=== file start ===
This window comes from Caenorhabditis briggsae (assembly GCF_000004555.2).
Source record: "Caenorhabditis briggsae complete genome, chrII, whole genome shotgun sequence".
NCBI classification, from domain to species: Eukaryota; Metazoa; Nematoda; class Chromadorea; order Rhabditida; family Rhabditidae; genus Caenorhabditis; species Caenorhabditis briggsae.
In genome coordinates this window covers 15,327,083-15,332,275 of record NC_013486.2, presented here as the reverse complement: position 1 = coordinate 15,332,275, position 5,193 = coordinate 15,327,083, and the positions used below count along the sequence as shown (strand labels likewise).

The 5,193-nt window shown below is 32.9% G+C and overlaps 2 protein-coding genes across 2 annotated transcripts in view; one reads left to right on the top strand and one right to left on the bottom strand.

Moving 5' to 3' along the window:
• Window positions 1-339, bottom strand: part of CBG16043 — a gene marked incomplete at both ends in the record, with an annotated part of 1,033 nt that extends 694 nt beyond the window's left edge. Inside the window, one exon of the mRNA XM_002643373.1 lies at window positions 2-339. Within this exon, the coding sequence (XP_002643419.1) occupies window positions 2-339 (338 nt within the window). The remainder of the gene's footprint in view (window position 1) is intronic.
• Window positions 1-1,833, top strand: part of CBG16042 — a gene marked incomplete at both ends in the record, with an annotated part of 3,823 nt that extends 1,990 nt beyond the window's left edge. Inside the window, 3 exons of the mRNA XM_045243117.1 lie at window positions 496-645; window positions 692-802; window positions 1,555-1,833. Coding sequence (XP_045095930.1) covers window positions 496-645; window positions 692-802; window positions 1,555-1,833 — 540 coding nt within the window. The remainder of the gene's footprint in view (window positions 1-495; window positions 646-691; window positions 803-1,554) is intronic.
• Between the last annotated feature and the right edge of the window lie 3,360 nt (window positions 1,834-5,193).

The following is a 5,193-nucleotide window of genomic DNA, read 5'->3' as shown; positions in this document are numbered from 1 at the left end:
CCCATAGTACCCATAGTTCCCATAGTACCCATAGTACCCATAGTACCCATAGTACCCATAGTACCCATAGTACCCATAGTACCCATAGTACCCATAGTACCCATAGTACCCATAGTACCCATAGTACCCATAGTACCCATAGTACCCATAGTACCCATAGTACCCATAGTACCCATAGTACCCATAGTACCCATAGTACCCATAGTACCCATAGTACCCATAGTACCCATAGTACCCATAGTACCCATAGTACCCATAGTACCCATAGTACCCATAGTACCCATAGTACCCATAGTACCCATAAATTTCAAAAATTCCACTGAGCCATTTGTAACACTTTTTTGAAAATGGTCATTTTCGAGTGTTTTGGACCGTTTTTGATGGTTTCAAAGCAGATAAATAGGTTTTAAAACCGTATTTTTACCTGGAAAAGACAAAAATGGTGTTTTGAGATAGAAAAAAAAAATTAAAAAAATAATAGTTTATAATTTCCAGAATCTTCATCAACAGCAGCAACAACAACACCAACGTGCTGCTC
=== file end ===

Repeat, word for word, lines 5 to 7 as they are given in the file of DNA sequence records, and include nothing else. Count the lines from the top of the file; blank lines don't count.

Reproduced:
The 5,193-nt window shown below is 32.9% G+C and overlaps 2 protein-coding genes across 2 annotated transcripts in view; one reads left to right on the top strand and one right to left on the bottom strand.

Moving 5' to 3' along the window:
• Window positions 1-339, bottom strand: part of CBG16043 — a gene marked incomplete at both ends in the record, with an annotated part of 1,033 nt that extends 694 nt beyond the window's left edge. Inside the window, one exon of the mRNA XM_002643373.1 lies at window positions 2-339. Within this exon, the coding sequence (XP_002643419.1) occupies window positions 2-339 (338 nt within the window). The remainder of the gene's footprint in view (window position 1) is intronic.